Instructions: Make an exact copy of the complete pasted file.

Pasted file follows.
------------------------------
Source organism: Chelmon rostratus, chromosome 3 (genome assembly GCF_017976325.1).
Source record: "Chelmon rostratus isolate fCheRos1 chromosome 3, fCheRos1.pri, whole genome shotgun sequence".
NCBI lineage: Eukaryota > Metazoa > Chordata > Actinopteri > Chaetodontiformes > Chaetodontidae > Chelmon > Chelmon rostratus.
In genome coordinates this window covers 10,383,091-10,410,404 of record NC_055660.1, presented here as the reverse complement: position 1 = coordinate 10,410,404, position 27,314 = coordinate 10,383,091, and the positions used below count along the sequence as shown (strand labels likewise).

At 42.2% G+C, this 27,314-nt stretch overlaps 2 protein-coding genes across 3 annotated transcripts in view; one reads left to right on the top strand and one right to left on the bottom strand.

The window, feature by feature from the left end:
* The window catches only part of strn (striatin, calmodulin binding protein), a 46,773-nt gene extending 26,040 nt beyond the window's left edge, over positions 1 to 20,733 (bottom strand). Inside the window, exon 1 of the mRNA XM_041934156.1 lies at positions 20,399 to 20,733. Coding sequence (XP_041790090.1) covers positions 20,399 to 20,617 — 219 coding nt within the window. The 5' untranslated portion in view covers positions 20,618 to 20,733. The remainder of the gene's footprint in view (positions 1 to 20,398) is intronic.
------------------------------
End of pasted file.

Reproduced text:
Source organism: Chelmon rostratus, chromosome 3 (genome assembly GCF_017976325.1).
Source record: "Chelmon rostratus isolate fCheRos1 chromosome 3, fCheRos1.pri, whole genome shotgun sequence".
NCBI lineage: Eukaryota > Metazoa > Chordata > Actinopteri > Chaetodontiformes > Chaetodontidae > Chelmon > Chelmon rostratus.
In genome coordinates this window covers 10,383,091-10,410,404 of record NC_055660.1, presented here as the reverse complement: position 1 = coordinate 10,410,404, position 27,314 = coordinate 10,383,091, and the positions used below count along the sequence as shown (strand labels likewise).

At 42.2% G+C, this 27,314-nt stretch overlaps 2 protein-coding genes across 3 annotated transcripts in view; one reads left to right on the top strand and one right to left on the bottom strand.

The window, feature by feature from the left end:
* The window catches only part of strn (striatin, calmodulin binding protein), a 46,773-nt gene extending 26,040 nt beyond the window's left edge, over positions 1 to 20,733 (bottom strand). Inside the window, exon 1 of the mRNA XM_041934156.1 lies at positions 20,399 to 20,733. Coding sequence (XP_041790090.1) covers positions 20,399 to 20,617 — 219 coding nt within the window. The 5' untranslated portion in view covers positions 20,618 to 20,733. The remainder of the gene's footprint in view (positions 1 to 20,398) is intronic.